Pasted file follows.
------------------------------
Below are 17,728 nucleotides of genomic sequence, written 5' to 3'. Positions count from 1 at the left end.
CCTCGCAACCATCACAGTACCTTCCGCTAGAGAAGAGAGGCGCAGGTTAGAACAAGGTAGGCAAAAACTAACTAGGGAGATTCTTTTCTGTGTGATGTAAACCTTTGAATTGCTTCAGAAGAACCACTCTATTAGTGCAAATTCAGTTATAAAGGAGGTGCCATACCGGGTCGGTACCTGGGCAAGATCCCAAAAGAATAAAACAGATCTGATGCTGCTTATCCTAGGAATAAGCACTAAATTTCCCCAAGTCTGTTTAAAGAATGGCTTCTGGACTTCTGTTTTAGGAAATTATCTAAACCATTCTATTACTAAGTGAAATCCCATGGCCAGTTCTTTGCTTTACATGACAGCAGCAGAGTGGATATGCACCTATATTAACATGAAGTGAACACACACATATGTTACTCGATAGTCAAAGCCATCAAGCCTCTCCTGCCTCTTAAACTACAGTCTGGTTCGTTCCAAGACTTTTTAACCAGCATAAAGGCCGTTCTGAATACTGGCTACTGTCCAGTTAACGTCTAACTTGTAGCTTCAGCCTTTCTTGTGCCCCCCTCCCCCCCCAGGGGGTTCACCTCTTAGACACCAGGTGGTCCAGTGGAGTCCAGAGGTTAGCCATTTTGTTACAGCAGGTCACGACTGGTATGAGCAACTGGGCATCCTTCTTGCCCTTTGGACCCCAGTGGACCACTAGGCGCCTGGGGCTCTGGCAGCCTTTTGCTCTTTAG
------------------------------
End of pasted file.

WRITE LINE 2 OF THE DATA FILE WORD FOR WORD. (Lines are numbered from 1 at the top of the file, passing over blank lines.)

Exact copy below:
CCTCGCAACCATCACAGTACCTTCCGCTAGAGAAGAGAGGCGCAGGTTAGAACAAGGTAGGCAAAAACTAACTAGGGAGATTCTTTTCTGTGTGATGTAAACCTTTGAATTGCTTCAGAAGAACCACTCTATTAGTGCAAATTCAGTTATAAAGGAGGTGCCATACCGGGTCGGTACCTGGGCAAGATCCCAAAAGAATAAAACAGATCTGATGCTGCTTATCCTAGGAATAAGCACTAAATTTCCCCAAGTCTGTTTAAAGAATGGCTTCTGGACTTCTGTTTTAGGAAATTATCTAAACCATTCTATTACTAAGTGAAATCCCATGGCCAGTTCTTTGCTTTACATGACAGCAGCAGAGTGGATATGCACCTATATTAACATGAAGTGAACACACACATATGTTACTCGATAGTCAAAGCCATCAAGCCTCTCCTGCCTCTTAAACTACAGTCTGGTTCGTTCCAAGACTTTTTAACCAGCATAAAGGCCGTTCTGAATACTGGCTACTGTCCAGTTAACGTCTAACTTGTAGCTTCAGCCTTTCTTGTGCCCCCCTCCCCCCCCAGGGGGTTCACCTCTTAGACACCAGGTGGTCCAGTGGAGTCCAGAGGTTAGCCATTTTGTTACAGCAGGTCACGACTGGTATGAGCAACTGGGCATCCTTCTTGCCCTTTGGACCCCAGTGGACCACTAGGCGCCTGGGGCTCTGGCAGCCTTTTGCTCTTTAG